Host rules
This page describes how to use host rules in Advanced REST Client

What are the host rules?

Host rules assist your operating system to map a host name to an IP address. Historically it was used in first computers before first DNS (Domain Naming System) was created to tell the system what is the IP address of the remote machine while having it's name only. Today it is primarily used to alter host - IP address mapping to something different than DNS tells or to create a mapping that DNS is not aware of.

Why would you need it in ARC?

While developing a web server or an API often the server is run locally or in local network. In most cases IP address, that is well known to you, is enough to run a request. However sometimes you need to test a configuration that depends on the value of host header. This is quite common for servers that are hosting several virtual hosts.
Technically you can manually set the URL to an IP address and then put host header in the headers editor to test for virtual hosts. Other option is to alter system's hosts file to create a mapping but this usually requires administrative privileges. In ARC, however, recommended way of doing this is to define own hosts rules that maps parts of your URL to some other value, but keeps the original URL to generate a host header when connecting to a server.
When you define a rule and the rule matches the URL of currently executed request, the URL that is used to make a connection is replaced by the mapping value. This way, say, instead of connecting to host.com you would be connecting to 127.0.0 (local host). However, when the HTTP message is constructed, the original URL value is used to set a value for host header which in this example will be host: host.com

Defining rules

From the menu Request select Hosts. A host rules mapping screen appears. Click on the add button (right bottom corner of the screen) to add new entry.
Empty rule in hosts rules mapping
In the from filed enter the part of the URL that should be replaced with another value. It doesn't have to be a host name only. It can be a full URL or a part of it.
Defining a rule in hosts mapping editor
In this example the rules mapping maps https://hosts.com to http://127.0.0.1. Notice that we are not only changing the host but also the scheme.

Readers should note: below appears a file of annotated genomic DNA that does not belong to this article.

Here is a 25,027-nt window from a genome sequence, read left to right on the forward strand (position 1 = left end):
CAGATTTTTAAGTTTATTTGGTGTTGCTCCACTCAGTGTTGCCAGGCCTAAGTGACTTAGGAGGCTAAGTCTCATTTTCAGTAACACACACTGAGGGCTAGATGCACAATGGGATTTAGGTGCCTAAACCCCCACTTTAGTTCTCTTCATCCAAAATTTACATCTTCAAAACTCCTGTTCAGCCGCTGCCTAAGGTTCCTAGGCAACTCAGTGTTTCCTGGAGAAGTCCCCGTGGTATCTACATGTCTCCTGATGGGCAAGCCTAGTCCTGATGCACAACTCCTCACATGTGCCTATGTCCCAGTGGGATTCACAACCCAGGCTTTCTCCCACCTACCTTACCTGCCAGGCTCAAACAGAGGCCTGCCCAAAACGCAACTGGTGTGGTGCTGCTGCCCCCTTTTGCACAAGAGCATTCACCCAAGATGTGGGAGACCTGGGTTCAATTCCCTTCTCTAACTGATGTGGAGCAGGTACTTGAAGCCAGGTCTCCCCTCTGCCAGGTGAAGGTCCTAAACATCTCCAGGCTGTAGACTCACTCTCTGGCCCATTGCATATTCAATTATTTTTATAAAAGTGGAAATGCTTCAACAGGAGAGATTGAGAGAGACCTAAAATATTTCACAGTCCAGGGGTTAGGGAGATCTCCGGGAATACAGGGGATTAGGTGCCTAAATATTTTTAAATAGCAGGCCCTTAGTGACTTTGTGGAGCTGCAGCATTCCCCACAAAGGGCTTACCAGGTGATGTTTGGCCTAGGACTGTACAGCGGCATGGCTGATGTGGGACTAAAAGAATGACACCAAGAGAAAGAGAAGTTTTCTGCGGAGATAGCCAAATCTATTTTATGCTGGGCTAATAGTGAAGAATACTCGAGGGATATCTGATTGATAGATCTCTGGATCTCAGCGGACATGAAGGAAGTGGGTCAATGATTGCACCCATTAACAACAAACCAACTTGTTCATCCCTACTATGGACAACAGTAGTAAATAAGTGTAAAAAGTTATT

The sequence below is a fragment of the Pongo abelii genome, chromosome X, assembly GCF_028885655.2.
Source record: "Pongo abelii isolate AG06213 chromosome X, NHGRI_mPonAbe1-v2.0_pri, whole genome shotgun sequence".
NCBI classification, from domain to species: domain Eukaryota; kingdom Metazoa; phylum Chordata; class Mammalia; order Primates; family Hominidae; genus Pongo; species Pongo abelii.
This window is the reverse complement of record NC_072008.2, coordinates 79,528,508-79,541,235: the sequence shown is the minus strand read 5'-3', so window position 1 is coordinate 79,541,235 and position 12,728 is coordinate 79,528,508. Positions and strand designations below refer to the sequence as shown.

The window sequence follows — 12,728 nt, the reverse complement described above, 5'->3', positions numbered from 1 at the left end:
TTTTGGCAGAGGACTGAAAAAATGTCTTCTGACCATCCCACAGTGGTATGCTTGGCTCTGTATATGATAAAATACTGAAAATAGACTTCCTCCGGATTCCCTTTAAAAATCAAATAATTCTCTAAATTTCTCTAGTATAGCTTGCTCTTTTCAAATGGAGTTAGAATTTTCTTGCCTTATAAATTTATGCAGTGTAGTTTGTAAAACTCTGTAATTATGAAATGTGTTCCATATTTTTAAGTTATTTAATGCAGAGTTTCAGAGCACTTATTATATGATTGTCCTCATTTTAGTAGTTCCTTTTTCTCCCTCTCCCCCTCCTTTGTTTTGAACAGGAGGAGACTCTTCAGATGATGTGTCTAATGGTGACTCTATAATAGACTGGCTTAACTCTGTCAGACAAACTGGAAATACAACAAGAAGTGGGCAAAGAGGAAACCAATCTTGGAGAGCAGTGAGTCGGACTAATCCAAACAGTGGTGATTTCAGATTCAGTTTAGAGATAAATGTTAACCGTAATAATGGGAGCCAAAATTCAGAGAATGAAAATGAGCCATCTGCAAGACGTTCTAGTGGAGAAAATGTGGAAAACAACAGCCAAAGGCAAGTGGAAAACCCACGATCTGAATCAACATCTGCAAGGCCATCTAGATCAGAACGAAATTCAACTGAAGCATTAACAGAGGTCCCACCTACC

Now you can test whether the mapping meets your expectations by running a request URL through rules tester.
Rules tester with result
We are testing https://host.com/index.html URL against defined rules. The result shows that expected result is http://127.0.0.1/index.html.
Now, we can run a request that uses host.com in the URL and the connection is made to the local host.
Request made to mapped location
Even though the request URL contains non-existing URL the request returned data from my locally run server.
All rules are evaluated in order from the first one to the last one. Already altered URL can be altered again by another rule.

Examples

Host only mapping

From: 212.77.100.101 To: 127.0.0.1
This will result with translating the following URL https://212.77.100.101/index.html into https://127.0.0.1/index.html.

URI mapping

From: http://domain.com/api To: http://127.0.0.1:8081
This will result with translating the following URL http://domain.com/api/endpoint/?query=something into https://127.0.0.1:8081/endpoint/?query=something.

With asterisk

From: http://212.77.100.101/*/ To: http://localhost/path/to/endpoint/
This will result with translating the following URL http://212.77.100.101/api/whathever/here/test?query=something into http://localhost/path/to/endpoint/test?query=something.
Last modified 2yr ago